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This week, our Triangle MomsRising group made office visits to speak with Senator Kay Hagan's staff and Congressman Brad Miller in Raleigh, NC. It was my first Senate office visit and I was blown away by the powerful stories that our members shared.

It definitely made an impression on Senator Hagan's staff that many of us brought our kids along to the meeting. Just getting in the door through security was quite a task, but worth it, to make the point that our kids are their constituents, too. (I could not post photos here, but event organizer Jessica Burroughs has shared photos on the event summary page.)

The 18 members of our group, ranging from babies, to moms, grandparents, and a concerned male ally, told striking stories of why we need health care for all families. We shared our own experiences: a premature baby whose life was saved by expensive medical care; a baby born with a condition that required a breadwinner to quit her job, lose her insurance, and sell her home to pay medical bills; Moms as small business owners wanting the independent contractors who work with us to be able to buy insurance; the mother of a 27-year-old college graduate who sees her son working two jobs yet not provided health insurance; concerns about public health, with many serious illnesses going untreated; spouses with pre-existing conditions that mean that we are at risk for losing our health insurance, which would be disastrous.

As we went around the room, telling our individual stories, tears welled up in my eyes, from sadness and anger that we are not meeting the goal of providing basic health care for all. I truly believe that one of the best things about becoming a parent is that you develop empathy--you realize how any family could be vulnerable to losing health care and encounter disastrous consequences under our current system, and even if it doesn't happen to me, as a mother I find it completely unacceptable that it could happen to another family.

Senator Hagan's staff listened attentively and talked to us for quite a while, saying that our leaders really need to hear from us about our strong and unwavering support for health care reform. They asked us to talk about facts with people in our daily lives, and to counter myths that are taking a lot of the politicians' time away from the core debate. They asked us to think carefully about the political process and what compromises we might find acceptable in order to get any kind of reform passed now--the ongoing strategic question of whether to accept half a loaf now and get the rest later, or to go for the whole enchilada with no compromises.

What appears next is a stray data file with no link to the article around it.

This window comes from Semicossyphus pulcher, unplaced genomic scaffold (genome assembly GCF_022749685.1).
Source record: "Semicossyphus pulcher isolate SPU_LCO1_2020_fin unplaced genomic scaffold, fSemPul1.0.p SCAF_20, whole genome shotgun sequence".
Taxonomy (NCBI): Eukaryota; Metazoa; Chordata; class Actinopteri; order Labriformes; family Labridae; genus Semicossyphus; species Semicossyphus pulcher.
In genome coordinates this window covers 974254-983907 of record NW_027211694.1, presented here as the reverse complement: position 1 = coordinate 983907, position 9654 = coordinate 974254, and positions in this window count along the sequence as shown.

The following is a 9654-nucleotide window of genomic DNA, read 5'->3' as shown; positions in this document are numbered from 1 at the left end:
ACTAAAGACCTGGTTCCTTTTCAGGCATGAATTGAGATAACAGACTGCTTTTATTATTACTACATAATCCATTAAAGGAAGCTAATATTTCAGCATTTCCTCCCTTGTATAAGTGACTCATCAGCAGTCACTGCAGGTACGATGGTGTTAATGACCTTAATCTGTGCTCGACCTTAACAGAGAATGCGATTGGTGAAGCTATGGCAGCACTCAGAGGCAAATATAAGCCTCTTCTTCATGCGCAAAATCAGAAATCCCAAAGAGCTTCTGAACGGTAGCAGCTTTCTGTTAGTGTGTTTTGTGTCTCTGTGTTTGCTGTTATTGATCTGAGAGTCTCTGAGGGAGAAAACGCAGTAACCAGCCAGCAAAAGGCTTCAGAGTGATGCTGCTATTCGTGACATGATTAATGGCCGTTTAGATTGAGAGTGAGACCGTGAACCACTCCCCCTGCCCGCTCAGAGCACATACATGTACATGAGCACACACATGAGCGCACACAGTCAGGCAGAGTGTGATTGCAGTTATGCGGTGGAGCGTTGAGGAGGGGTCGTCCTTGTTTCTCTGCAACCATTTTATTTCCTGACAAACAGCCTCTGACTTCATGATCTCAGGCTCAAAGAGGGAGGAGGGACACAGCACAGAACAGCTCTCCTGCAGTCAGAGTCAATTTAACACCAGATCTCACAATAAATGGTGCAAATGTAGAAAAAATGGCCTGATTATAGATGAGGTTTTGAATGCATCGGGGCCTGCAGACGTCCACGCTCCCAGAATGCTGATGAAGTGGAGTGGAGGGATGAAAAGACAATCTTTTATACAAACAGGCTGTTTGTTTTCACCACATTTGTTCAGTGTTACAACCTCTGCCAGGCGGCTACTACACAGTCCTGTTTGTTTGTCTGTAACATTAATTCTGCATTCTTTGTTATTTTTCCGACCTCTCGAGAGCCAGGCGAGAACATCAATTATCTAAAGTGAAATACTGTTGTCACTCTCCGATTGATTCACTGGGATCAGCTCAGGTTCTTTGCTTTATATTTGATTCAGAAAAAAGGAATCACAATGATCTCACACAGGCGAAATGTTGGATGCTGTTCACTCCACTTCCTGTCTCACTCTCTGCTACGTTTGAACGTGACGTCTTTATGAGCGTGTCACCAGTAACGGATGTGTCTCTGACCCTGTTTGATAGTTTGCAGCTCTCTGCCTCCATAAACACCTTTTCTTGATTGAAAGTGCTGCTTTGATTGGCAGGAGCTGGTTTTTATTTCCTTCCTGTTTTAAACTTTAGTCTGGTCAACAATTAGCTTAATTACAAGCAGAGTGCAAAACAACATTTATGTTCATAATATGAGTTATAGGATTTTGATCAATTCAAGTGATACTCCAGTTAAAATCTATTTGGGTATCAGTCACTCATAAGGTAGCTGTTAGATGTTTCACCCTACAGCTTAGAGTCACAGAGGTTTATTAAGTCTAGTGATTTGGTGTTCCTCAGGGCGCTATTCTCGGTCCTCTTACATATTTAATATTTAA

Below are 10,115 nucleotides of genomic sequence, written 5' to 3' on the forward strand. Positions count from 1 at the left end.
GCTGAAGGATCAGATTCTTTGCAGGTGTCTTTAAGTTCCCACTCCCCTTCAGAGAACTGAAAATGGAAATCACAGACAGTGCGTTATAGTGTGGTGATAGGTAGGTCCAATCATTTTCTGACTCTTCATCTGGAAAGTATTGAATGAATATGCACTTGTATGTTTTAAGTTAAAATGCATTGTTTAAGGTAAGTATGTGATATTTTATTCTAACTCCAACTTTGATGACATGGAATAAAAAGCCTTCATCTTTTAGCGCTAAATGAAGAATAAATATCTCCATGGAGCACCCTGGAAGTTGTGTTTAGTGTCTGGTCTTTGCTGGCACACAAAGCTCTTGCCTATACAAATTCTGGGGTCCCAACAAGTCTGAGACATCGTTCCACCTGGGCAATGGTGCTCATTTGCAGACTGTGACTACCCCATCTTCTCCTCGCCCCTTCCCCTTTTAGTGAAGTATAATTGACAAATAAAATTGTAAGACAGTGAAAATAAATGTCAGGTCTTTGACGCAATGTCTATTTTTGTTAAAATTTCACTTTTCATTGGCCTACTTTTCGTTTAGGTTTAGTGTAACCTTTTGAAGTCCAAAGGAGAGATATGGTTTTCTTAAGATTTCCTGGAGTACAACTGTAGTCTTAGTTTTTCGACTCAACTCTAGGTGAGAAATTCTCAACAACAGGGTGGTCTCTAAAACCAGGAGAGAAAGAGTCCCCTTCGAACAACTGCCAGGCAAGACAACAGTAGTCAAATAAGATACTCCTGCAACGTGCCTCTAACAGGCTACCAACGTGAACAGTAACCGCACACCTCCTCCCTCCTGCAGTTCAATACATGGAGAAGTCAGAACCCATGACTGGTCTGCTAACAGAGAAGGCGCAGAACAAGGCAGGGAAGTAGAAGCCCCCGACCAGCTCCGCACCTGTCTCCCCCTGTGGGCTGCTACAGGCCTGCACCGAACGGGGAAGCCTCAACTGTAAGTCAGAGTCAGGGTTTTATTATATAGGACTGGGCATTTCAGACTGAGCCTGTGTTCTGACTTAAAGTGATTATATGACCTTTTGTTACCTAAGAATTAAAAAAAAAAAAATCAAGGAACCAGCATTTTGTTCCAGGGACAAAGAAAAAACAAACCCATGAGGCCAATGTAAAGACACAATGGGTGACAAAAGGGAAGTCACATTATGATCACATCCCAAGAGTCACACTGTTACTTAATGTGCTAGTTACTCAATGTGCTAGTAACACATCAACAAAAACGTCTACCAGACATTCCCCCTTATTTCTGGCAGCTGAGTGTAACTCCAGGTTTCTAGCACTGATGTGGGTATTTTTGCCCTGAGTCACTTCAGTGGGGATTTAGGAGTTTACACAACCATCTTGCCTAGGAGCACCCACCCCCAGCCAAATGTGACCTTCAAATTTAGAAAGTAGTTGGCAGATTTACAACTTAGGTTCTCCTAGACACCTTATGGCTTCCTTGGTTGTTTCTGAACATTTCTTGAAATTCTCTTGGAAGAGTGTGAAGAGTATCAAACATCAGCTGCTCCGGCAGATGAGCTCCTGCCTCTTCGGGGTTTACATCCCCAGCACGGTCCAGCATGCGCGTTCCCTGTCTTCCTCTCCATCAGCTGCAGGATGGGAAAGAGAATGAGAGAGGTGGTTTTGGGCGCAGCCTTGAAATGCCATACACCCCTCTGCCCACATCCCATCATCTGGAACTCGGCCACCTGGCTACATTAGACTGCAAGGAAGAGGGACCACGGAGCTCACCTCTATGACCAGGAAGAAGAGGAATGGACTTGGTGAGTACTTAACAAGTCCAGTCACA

Five moms and four kids continued the day's activism by calling on Congressman Brad Miller. Beth Messersmith, one of the intrepid Triangle MomsRising leaders, said that "Congressman Miller was pleased to meet with us and our children and glad to hear our stories. He seemed truly happy that we had brought the kids. He answered all of our questions with detailed information, and assured us that he was committed to making this happen. He truly seems to understand that this is a personal and moral issue for America's families."

So thank you goes out to our Triagle MomsRising leaders who pulled together these important visits that inspired me to do more outreach to all my representatives in Washington D. C. I hope that we will call on Senator Richard Burr, who is "strongly opposed" to President Obama's plan. This visit made me realize that it's important to let all our elected leaders know how we feel, and demand accountability for their stances, whether or not their views agree with ours. I don't want any Congressperson to be able to say, "All the calls I have received are opposing health care reform."

I was heartened to learn in a recent Fresh Air interview with T. R. Reid, author of the new book The Healing of America, that in Taiwan, when the country recently decided to overhaul their health care system, the issue became so important to the citizenry that both the conservative and liberal parties wanted to take credit for making it happen. Thinking about that during our visits to Raleigh inspired me to keep spreading our message forward, to not give up until we have health care for all families in the United States.


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